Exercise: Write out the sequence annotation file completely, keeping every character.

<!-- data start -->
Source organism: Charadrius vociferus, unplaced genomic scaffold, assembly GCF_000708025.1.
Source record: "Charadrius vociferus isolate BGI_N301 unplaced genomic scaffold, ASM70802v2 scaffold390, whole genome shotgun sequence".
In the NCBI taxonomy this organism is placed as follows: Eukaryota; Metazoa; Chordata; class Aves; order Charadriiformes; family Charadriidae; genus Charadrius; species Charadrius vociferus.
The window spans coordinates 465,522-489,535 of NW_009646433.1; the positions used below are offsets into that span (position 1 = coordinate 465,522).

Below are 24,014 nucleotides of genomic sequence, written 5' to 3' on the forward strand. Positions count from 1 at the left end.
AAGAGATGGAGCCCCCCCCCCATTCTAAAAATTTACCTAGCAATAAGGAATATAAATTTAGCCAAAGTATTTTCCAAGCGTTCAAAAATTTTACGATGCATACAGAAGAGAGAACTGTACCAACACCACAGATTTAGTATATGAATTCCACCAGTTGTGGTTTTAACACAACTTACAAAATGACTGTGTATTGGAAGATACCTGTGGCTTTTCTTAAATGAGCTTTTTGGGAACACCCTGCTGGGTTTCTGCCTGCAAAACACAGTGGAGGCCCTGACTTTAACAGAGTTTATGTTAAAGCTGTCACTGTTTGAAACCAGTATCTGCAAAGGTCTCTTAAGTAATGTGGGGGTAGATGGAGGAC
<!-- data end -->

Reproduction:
Source organism: Charadrius vociferus, unplaced genomic scaffold, assembly GCF_000708025.1.
Source record: "Charadrius vociferus isolate BGI_N301 unplaced genomic scaffold, ASM70802v2 scaffold390, whole genome shotgun sequence".
In the NCBI taxonomy this organism is placed as follows: Eukaryota; Metazoa; Chordata; class Aves; order Charadriiformes; family Charadriidae; genus Charadrius; species Charadrius vociferus.
The window spans coordinates 465,522-489,535 of NW_009646433.1; the positions used below are offsets into that span (position 1 = coordinate 465,522).

Below are 24,014 nucleotides of genomic sequence, written 5' to 3' on the forward strand. Positions count from 1 at the left end.
AAGAGATGGAGCCCCCCCCCCATTCTAAAAATTTACCTAGCAATAAGGAATATAAATTTAGCCAAAGTATTTTCCAAGCGTTCAAAAATTTTACGATGCATACAGAAGAGAGAACTGTACCAACACCACAGATTTAGTATATGAATTCCACCAGTTGTGGTTTTAACACAACTTACAAAATGACTGTGTATTGGAAGATACCTGTGGCTTTTCTTAAATGAGCTTTTTGGGAACACCCTGCTGGGTTTCTGCCTGCAAAACACAGTGGAGGCCCTGACTTTAACAGAGTTTATGTTAAAGCTGTCACTGTTTGAAACCAGTATCTGCAAAGGTCTCTTAAGTAATGTGGGGGTAGATGGAGGAC